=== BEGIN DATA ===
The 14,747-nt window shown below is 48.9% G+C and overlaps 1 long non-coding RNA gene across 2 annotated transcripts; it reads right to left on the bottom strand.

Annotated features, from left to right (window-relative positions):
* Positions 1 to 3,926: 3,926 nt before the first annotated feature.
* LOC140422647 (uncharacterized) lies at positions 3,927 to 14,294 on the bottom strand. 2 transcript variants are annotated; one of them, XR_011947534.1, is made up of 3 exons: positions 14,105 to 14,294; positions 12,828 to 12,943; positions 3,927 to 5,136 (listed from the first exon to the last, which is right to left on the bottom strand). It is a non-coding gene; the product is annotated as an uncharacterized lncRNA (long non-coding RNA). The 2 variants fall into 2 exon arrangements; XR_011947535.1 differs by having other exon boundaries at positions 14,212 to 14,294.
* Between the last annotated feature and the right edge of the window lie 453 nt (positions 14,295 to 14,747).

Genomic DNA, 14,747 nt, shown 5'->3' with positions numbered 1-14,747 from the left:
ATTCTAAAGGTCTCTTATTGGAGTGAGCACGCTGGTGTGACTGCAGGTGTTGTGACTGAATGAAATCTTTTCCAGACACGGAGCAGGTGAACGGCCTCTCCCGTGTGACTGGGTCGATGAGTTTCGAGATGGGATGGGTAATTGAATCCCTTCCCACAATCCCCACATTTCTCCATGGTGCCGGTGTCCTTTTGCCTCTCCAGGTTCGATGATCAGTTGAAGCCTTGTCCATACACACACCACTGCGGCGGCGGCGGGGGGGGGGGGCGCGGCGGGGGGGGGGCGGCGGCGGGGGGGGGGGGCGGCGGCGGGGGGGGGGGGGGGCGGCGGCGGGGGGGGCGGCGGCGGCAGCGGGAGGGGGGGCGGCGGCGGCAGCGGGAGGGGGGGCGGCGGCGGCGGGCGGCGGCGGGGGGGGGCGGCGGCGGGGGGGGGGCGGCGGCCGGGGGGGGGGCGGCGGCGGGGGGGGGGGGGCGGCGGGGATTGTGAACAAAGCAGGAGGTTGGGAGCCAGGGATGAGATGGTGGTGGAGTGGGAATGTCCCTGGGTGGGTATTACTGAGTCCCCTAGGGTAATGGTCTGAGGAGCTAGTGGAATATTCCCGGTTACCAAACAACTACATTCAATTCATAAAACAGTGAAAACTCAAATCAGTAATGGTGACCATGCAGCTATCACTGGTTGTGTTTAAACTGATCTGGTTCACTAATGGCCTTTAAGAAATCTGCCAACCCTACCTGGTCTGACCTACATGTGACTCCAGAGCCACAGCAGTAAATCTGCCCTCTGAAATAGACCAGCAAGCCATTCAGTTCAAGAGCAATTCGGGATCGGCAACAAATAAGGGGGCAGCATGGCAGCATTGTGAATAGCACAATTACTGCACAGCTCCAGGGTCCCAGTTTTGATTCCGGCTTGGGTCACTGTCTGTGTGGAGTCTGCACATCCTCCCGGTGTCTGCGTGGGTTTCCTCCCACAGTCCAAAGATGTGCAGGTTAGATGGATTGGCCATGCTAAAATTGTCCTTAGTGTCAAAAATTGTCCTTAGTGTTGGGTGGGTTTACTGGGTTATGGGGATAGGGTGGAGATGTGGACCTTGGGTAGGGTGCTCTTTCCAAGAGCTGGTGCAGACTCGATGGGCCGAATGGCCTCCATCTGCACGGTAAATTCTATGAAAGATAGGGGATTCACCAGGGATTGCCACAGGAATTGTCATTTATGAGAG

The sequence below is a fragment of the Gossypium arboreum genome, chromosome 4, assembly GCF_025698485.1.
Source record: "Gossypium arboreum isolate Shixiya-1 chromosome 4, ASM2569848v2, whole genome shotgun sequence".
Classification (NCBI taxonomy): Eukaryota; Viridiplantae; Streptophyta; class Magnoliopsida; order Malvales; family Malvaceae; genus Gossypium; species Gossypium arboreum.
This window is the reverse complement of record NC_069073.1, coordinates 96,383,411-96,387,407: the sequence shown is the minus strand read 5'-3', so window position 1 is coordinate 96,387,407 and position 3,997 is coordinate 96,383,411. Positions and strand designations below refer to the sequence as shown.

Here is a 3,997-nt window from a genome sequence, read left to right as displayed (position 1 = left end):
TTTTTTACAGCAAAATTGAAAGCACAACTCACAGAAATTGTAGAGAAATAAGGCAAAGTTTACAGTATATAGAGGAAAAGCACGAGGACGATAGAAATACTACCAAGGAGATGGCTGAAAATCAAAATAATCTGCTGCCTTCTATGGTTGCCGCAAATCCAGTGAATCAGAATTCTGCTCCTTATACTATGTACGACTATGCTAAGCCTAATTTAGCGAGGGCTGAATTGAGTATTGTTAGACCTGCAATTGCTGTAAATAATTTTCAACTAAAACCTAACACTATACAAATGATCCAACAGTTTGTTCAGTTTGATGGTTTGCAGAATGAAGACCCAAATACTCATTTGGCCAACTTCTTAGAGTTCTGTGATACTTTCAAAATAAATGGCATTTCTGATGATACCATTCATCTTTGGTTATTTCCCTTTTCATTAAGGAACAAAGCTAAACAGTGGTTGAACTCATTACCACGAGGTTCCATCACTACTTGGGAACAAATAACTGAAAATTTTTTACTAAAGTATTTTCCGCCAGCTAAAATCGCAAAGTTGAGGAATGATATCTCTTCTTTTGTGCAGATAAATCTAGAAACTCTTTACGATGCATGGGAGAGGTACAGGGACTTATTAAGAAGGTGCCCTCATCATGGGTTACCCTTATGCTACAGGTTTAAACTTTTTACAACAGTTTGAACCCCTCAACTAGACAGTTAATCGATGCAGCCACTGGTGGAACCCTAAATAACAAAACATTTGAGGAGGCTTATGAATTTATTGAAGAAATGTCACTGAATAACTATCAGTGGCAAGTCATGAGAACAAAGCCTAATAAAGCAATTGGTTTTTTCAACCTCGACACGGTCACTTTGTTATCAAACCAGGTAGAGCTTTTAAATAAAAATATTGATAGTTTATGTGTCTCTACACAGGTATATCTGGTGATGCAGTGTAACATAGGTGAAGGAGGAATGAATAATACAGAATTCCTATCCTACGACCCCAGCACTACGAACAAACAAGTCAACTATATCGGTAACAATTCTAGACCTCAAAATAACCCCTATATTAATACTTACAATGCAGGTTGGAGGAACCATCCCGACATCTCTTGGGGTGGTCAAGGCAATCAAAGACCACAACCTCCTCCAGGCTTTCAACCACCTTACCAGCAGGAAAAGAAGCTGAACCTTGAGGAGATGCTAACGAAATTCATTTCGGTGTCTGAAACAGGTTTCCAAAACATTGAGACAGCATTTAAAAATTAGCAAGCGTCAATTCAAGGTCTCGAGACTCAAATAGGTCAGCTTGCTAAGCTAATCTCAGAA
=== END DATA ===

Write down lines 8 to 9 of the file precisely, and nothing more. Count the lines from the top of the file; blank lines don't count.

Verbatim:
The sequence below is a fragment of the Gossypium arboreum genome, chromosome 4, assembly GCF_025698485.1.
Source record: "Gossypium arboreum isolate Shixiya-1 chromosome 4, ASM2569848v2, whole genome shotgun sequence".